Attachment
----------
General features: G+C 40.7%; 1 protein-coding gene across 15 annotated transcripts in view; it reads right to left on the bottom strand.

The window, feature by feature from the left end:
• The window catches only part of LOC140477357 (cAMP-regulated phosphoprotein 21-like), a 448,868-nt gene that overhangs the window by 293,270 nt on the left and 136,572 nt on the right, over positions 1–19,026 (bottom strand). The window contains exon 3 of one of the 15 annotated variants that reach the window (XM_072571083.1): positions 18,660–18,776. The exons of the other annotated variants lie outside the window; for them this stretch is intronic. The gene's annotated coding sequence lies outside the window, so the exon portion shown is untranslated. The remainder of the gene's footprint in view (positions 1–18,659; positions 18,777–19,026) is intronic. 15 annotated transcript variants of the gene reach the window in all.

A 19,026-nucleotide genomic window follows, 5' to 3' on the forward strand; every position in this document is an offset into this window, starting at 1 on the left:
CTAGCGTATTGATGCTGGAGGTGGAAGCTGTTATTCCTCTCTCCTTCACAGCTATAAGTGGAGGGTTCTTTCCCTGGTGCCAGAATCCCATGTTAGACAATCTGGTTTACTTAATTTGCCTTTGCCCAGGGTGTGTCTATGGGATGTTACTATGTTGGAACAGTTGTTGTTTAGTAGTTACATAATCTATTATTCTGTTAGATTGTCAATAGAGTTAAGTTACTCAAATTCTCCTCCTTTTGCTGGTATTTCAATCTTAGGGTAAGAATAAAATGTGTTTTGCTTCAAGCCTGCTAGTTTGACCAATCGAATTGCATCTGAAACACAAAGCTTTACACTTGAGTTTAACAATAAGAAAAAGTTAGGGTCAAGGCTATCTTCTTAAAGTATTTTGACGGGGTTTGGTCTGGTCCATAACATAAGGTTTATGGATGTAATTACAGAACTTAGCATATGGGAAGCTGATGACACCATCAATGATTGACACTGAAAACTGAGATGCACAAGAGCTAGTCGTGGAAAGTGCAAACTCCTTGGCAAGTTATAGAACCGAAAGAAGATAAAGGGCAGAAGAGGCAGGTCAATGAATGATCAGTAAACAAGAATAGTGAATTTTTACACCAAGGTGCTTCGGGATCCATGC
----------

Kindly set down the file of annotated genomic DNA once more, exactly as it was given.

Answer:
General features: G+C 40.7%; 1 protein-coding gene across 15 annotated transcripts in view; it reads right to left on the bottom strand.

The window, feature by feature from the left end:
• The window catches only part of LOC140477357 (cAMP-regulated phosphoprotein 21-like), a 448,868-nt gene that overhangs the window by 293,270 nt on the left and 136,572 nt on the right, over positions 1–19,026 (bottom strand). The window contains exon 3 of one of the 15 annotated variants that reach the window (XM_072571083.1): positions 18,660–18,776. The exons of the other annotated variants lie outside the window; for them this stretch is intronic. The gene's annotated coding sequence lies outside the window, so the exon portion shown is untranslated. The remainder of the gene's footprint in view (positions 1–18,659; positions 18,777–19,026) is intronic. 15 annotated transcript variants of the gene reach the window in all.

A 19,026-nucleotide genomic window follows, 5' to 3' on the forward strand; every position in this document is an offset into this window, starting at 1 on the left:
CTAGCGTATTGATGCTGGAGGTGGAAGCTGTTATTCCTCTCTCCTTCACAGCTATAAGTGGAGGGTTCTTTCCCTGGTGCCAGAATCCCATGTTAGACAATCTGGTTTACTTAATTTGCCTTTGCCCAGGGTGTGTCTATGGGATGTTACTATGTTGGAACAGTTGTTGTTTAGTAGTTACATAATCTATTATTCTGTTAGATTGTCAATAGAGTTAAGTTACTCAAATTCTCCTCCTTTTGCTGGTATTTCAATCTTAGGGTAAGAATAAAATGTGTTTTGCTTCAAGCCTGCTAGTTTGACCAATCGAATTGCATCTGAAACACAAAGCTTTACACTTGAGTTTAACAATAAGAAAAAGTTAGGGTCAAGGCTATCTTCTTAAAGTATTTTGACGGGGTTTGGTCTGGTCCATAACATAAGGTTTATGGATGTAATTACAGAACTTAGCATATGGGAAGCTGATGACACCATCAATGATTGACACTGAAAACTGAGATGCACAAGAGCTAGTCGTGGAAAGTGCAAACTCCTTGGCAAGTTATAGAACCGAAAGAAGATAAAGGGCAGAAGAGGCAGGTCAATGAATGATCAGTAAACAAGAATAGTGAATTTTTACACCAAGGTGCTTCGGGATCCATGC